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tv   Wednesday in Parliament  BBC News  May 2, 2019 2:30am-3:01am BST

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there have been clashes in the venezuelan capital caracas, with police using tear gas and rubber bullets and protesters attacking armoured vehicles with stones and petrol bombs. there have also been pro—government demonstrations. a day after president maduro said he had stopped what he called an "attempted coup," the united states has threatened military action. the us attorney—general, william barr, has decided not to testify before the judiciary committee of the house of representatives on thursday. mr barr had been scheduled to appear to answer questions about his handling of the report by the special counsel robert mueller on russian interference in the 2016 presidential election. the british defence secretary gavin williamson has been sacked over information leaked from a national security council meeting. the prime minister, theresa may, said there was compelling evidence that he was responsible for the disclosures. mr williamson has strenuously denied any involvement. now on bbc news,
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wednesday in parliament. hello and welcome to the programme. coming up in the next half hour, the prime minister sacks the defence secretary over the huawei leak as she faces more questions about letting the chinese tech firm have a role in the next generation mobile data network. you are not contradicting me when i'm suggesting that huawei is intimately linked with the chinese communist government and its deeply hostile intelligence agencies, are you? a labour mp tells theresa may it's time to compromise to get a brexit deal through parliament. resilience is a strength but stubbornness is a weakness. former labour mp fiona onasanya loses her seat in the house
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of commons after voters in her peterborough constituency sign a petition demanding her removal. and there are calls for a more radical approach to tackling climate change. green—washing and tinkering have been the order of the day. but first, the prime minister has sacked the defence secretary gavin williamson over the leaking of information from the national security council. he'll be replaced by penny mordaunt. an investigation was launched following the publication of information about plans to allow chinese tech firm huawei limited access to help build the uk's new 56 mobile data network. gavin williamson denies he was the source, insisiting neither he nor any of his team would leak from the nsc. an mp broke the news of his sacking in the commons raising a point of order with the deputy speaker. you may not be aware, but the defence secretary has just been sacked. and therefore, have you had any indication that the prime minister will be coming here to speak?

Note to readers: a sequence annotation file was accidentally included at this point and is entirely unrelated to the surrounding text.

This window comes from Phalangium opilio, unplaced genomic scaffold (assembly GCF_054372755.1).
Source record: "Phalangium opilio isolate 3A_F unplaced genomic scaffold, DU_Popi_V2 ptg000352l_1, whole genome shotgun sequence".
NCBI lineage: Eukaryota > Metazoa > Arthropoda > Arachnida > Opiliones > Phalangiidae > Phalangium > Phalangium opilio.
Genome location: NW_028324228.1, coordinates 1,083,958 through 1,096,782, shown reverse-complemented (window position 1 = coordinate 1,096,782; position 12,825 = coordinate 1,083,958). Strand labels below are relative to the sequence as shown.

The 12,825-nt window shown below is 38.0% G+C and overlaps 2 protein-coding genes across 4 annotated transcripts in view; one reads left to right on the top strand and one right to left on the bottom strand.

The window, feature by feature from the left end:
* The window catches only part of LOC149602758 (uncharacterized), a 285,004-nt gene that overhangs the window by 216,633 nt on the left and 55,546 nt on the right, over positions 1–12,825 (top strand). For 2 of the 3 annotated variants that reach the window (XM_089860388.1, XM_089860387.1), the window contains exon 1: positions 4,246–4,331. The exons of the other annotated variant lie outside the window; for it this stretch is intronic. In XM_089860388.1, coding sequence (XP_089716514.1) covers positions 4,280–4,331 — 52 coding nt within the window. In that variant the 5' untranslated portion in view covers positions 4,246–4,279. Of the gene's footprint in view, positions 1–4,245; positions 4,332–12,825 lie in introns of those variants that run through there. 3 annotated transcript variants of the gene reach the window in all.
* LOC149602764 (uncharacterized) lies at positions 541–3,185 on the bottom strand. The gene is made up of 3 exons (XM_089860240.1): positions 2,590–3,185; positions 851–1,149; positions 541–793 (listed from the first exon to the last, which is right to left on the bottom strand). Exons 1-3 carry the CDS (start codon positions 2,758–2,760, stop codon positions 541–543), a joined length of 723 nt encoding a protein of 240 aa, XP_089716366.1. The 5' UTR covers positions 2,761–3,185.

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the deputy speaker dame rosie winterton said she hadn't and returned to the debate in hand. but theresa may had faced questions about huawei throughout the day. a conservative and chair of the foreign affairs committee raised it at prime minister's questions. the decision that has been discussed in many parts of the world at the moment is the possibility that we will be nesting a dragon in the critical national infrastructure of the uk by allowing huawei to build the cyber network that will power 5g. this decision is frankly extraordinary given the advice of the national security agency in the united states and the australian signals directorate. could the prime minister perhaps explain why she feels are two of our intelligence allies and putting in danger a 70 year intelligence—sharing relationship that has underpinned security in the uk is worth it for chinese commercial gain? we are committed to taking decisions to supported by a hard—headed technically—informed assessment of the risk. we do discuss very closely with our allies security issues. we have put in place a review
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of the 5g supply chain to ensure that we have a secure and resilient roll out of 5g and the decisions of that review will be announced in due course. and there were further questions about the decision at the liaison committee meeting of senior mps. which is the more important — our intelligence relationship with united states or our commercial relationship with communist china? we have as you know a very particular intelligence relationship with the united states and we continue to work with the united states in that deep and special way that we always have done. do accept that the telecommunications firm huawei is intimately linked with the chinese communist government and its deeply hostile intelligence agencies? if i may expand my answer to this question.